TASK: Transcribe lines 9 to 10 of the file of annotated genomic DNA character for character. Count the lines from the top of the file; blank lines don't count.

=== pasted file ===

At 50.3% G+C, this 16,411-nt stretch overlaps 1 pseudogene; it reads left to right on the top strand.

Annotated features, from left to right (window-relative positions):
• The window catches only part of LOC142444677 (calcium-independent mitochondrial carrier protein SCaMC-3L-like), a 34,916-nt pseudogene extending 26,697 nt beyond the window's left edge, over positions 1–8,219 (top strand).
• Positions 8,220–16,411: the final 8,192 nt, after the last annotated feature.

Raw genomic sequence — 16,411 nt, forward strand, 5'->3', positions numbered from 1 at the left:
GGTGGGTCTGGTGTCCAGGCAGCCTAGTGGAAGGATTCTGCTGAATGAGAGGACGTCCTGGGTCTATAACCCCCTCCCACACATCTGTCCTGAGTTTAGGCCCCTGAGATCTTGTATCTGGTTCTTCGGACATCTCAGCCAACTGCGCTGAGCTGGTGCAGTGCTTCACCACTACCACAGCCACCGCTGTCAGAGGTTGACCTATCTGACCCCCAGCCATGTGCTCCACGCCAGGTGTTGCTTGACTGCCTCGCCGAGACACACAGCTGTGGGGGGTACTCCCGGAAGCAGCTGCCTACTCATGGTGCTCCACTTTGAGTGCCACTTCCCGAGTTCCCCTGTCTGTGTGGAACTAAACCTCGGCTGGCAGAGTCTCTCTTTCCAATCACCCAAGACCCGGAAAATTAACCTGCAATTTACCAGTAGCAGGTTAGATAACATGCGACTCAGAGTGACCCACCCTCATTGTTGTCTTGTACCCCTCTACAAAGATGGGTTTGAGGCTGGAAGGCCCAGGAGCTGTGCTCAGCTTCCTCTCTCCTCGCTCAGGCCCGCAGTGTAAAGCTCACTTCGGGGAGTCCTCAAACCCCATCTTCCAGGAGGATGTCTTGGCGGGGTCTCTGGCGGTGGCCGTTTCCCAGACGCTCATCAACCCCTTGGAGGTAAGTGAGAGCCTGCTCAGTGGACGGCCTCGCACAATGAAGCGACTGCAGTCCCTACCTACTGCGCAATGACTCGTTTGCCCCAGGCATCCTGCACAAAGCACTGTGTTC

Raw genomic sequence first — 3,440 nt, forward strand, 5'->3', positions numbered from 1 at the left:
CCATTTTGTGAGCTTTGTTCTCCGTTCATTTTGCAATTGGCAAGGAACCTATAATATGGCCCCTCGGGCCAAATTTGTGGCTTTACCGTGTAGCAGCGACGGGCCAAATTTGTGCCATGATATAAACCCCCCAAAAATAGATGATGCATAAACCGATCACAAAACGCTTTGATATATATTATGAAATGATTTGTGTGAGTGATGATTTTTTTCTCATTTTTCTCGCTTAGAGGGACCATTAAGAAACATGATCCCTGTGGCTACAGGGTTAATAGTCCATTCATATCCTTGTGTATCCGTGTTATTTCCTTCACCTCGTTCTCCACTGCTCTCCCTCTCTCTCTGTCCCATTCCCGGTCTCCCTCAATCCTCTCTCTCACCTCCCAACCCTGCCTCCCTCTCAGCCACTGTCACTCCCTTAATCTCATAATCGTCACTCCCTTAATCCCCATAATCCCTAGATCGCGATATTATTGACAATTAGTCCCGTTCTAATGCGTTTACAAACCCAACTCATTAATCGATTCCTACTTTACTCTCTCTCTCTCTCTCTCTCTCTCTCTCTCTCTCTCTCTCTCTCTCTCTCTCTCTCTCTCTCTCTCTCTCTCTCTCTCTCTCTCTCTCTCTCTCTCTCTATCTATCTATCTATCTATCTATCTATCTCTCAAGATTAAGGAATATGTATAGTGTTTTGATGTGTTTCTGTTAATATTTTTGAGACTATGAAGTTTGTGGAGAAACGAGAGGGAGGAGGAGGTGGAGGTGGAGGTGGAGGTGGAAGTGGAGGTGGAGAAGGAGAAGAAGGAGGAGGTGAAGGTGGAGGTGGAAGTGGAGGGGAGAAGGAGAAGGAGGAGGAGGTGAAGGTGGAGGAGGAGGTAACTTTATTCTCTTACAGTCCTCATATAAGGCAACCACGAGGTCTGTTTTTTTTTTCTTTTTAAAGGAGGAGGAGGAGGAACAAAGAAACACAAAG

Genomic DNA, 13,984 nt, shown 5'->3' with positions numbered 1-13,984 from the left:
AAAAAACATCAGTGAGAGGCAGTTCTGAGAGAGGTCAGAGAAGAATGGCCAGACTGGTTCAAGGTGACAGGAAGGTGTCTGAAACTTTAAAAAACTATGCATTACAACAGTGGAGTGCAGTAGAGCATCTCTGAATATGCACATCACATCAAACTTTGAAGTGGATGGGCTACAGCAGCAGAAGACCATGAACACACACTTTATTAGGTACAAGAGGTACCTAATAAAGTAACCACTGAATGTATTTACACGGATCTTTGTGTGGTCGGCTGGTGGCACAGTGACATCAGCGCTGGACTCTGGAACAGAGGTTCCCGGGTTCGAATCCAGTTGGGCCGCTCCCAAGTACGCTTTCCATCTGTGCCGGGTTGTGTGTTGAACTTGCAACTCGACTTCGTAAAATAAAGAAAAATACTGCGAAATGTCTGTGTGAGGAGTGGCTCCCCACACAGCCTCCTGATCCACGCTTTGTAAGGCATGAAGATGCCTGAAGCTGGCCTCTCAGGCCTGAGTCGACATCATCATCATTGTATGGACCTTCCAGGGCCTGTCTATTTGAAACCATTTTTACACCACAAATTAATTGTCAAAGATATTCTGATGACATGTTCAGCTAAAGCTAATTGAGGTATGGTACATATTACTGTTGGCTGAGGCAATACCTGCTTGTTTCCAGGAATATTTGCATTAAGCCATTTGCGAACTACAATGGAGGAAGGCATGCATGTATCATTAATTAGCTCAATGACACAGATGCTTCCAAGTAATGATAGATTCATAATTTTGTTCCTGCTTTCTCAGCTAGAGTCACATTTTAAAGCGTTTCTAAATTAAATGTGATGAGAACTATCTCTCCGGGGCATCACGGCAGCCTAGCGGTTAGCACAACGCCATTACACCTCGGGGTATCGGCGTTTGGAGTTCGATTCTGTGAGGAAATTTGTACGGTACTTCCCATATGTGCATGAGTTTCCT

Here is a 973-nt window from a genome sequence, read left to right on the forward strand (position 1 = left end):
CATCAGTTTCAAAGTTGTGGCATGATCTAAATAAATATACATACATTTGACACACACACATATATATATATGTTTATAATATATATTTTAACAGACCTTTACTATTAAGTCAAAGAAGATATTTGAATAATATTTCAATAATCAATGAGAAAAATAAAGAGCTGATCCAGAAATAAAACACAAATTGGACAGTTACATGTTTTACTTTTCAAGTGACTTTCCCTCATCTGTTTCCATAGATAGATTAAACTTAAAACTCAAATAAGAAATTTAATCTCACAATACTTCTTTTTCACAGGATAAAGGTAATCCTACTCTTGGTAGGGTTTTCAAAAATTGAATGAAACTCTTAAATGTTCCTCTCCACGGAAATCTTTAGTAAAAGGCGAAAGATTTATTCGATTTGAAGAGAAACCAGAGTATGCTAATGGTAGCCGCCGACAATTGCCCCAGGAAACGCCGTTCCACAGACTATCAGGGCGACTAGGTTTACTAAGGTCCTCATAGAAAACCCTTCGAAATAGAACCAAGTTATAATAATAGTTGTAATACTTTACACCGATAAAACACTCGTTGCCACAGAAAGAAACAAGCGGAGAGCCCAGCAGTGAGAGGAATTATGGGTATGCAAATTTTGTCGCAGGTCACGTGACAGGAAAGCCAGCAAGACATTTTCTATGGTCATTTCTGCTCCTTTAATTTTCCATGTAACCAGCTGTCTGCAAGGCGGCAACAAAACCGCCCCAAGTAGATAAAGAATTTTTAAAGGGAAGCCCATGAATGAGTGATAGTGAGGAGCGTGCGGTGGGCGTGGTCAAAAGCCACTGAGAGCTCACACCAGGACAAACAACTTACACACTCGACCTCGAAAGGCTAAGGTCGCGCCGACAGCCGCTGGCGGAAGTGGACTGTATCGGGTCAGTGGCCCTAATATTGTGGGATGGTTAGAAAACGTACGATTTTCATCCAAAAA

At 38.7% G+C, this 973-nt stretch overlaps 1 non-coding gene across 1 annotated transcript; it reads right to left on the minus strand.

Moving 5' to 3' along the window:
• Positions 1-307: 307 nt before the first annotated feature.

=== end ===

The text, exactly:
Genomic DNA, 13,984 nt, shown 5'->3' with positions numbered 1-13,984 from the left:
AAAAAACATCAGTGAGAGGCAGTTCTGAGAGAGGTCAGAGAAGAATGGCCAGACTGGTTCAAGGTGACAGGAAGGTGTCTGAAACTTTAAAAAACTATGCATTACAACAGTGGAGTGCAGTAGAGCATCTCTGAATATGCACATCACATCAAACTTTGAAGTGGATGGGCTACAGCAGCAGAAGACCATGAACACACACTTTATTAGGTACAAGAGGTACCTAATAAAGTAACCACTGAATGTATTTACACGGATCTTTGTGTGGTCGGCTGGTGGCACAGTGACATCAGCGCTGGACTCTGGAACAGAGGTTCCCGGGTTCGAATCCAGTTGGGCCGCTCCCAAGTACGCTTTCCATCTGTGCCGGGTTGTGTGTTGAACTTGCAACTCGACTTCGTAAAATAAAGAAAAATACTGCGAAATGTCTGTGTGAGGAGTGGCTCCCCACACAGCCTCCTGATCCACGCTTTGTAAGGCATGAAGATGCCTGAAGCTGGCCTCTCAGGCCTGAGTCGACATCATCATCATTGTATGGACCTTCCAGGGCCTGTCTATTTGAAACCATTTTTACACCACAAATTAATTGTCAAAGATATTCTGATGACATGTTCAGCTAAAGCTAATTGAGGTATGGTACATATTACTGTTGGCTGAGGCAATACCTGCTTGTTTCCAGGAATATTTGCATTAAGCCATTTGCGAACTACAATGGAGGAAGGCATGCATGTATCATTAATTAGCTCAATGACACAGATGCTTCCAAGTAATGATAGATTCATAATTTTGTTCCTGCTTTCTCAGCTAGAGTCACATTTTAAAGCGTTTCTAAATTAAATGTGATGAGAACTATCTCTCCGGGGCATCACGGCAGCCTAGCGGTTAGCACAACGCCATTACACCTCGGGGTATCGGCGTTTGGAGTTCGATTCTGTGAGGAAATTTGTACGGTACTTCCCATATGTGCATGAGTTTCCT